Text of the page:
When a spacecraft is launched towards the space, with the increasing of altitude the visibility of GPS satellites changes. Within LEO orbit, the spacecraft receives signals almost from the same satellites as we do on Earth’s surface. However, while entering into MEO orbit and continue towards higher altitudes, the spacecraft visibility will change from being mainly the GPS satellites overhead (those also visible by us on Earth) to those in the opposite side of the Earth.

Recall that altitude increases satellite visibility, but also remember that GPS satellites focus their energy towards the Earth in a conical form, so depending where the spacecraft is, it might fall out of the coverage area of some satellites right above it. Furthermore, spacecraft could surpass the GPS satellite orbit altitude and their signals will be no longer received, therefore satellites from the opposite part of the Earth are needed. Here is where the side lobe signals play an important role, since these contain the energy which is not focused into the main lobe and whose use can be exploited by the spacecraft in those regions where either Earth could be shadowing satellites in its opposite side or the spacecraft is out of the range of these satellite’s main lobe.

The Space Service Volume performance definition is still under development by the United Nation’s International Committee on GNSS (ICG) along with international collaboration. In 2018 the United Nations Office of Outer Space Affairs released “The Interoperable GNSS Space Service Volume” which defines the coordinate definition and baseline performance of the SSV internationally with all six GNSS providers: USA (GPS), Europe (Galileo), Russia (GLONASS), China (BeiDou), Japan (QZSS) and India (NavIC).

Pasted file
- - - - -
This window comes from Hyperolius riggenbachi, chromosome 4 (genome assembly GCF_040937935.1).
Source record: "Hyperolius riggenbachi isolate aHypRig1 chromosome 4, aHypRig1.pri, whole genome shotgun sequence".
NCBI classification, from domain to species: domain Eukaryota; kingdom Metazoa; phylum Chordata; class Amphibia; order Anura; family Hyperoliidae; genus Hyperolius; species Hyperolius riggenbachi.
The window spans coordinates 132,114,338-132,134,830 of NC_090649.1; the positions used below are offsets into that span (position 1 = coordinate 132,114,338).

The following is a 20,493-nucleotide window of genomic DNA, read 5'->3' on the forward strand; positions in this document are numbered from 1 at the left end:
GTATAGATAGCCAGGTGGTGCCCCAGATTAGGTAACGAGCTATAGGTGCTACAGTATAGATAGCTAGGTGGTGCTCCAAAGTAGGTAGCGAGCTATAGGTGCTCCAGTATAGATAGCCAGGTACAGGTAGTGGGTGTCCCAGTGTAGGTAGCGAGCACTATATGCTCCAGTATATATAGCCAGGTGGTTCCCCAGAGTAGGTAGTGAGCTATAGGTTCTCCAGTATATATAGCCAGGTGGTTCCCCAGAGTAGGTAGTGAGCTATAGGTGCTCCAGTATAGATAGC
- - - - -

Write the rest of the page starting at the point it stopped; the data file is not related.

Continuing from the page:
Undoublty GNSS is an extremely important sensor also in space, and several missions have been making use of it for multiple purposes. From navigation (such as International Space Station and precise orbit determination missions), to science (such as GOES-R, NASA’s Magnetospheric Multiscale (MMS) and CYGNSS and other meteorology missions presented in out previous post mentioned above).

It must be also taken into account that the precision at very high altitudes might lead to bad satellite geometry, therefore bad Dilution of Precision which basically tells us that the more equally distributed are the GNSS satellites with respect to us, the better the performance. However, we must keep paying attention to the GNSS continuously growing technology and advancements since its space applications are becoming more and more present in Space Exploration, Communication and Navigation, SPACEWAYFNDER’s main topics!

Thank you for reading!


Inside GNSS. Navigating in Space: Taking GNSS to New Heights.
NASA. Use of GPS/GNSS for Future NASA Missions. CYGNSS Instrument Overview. Consiguen medir el nivel del mar mediante reflexiones de GPS.
NASA. The Interoperable Space Service Volume.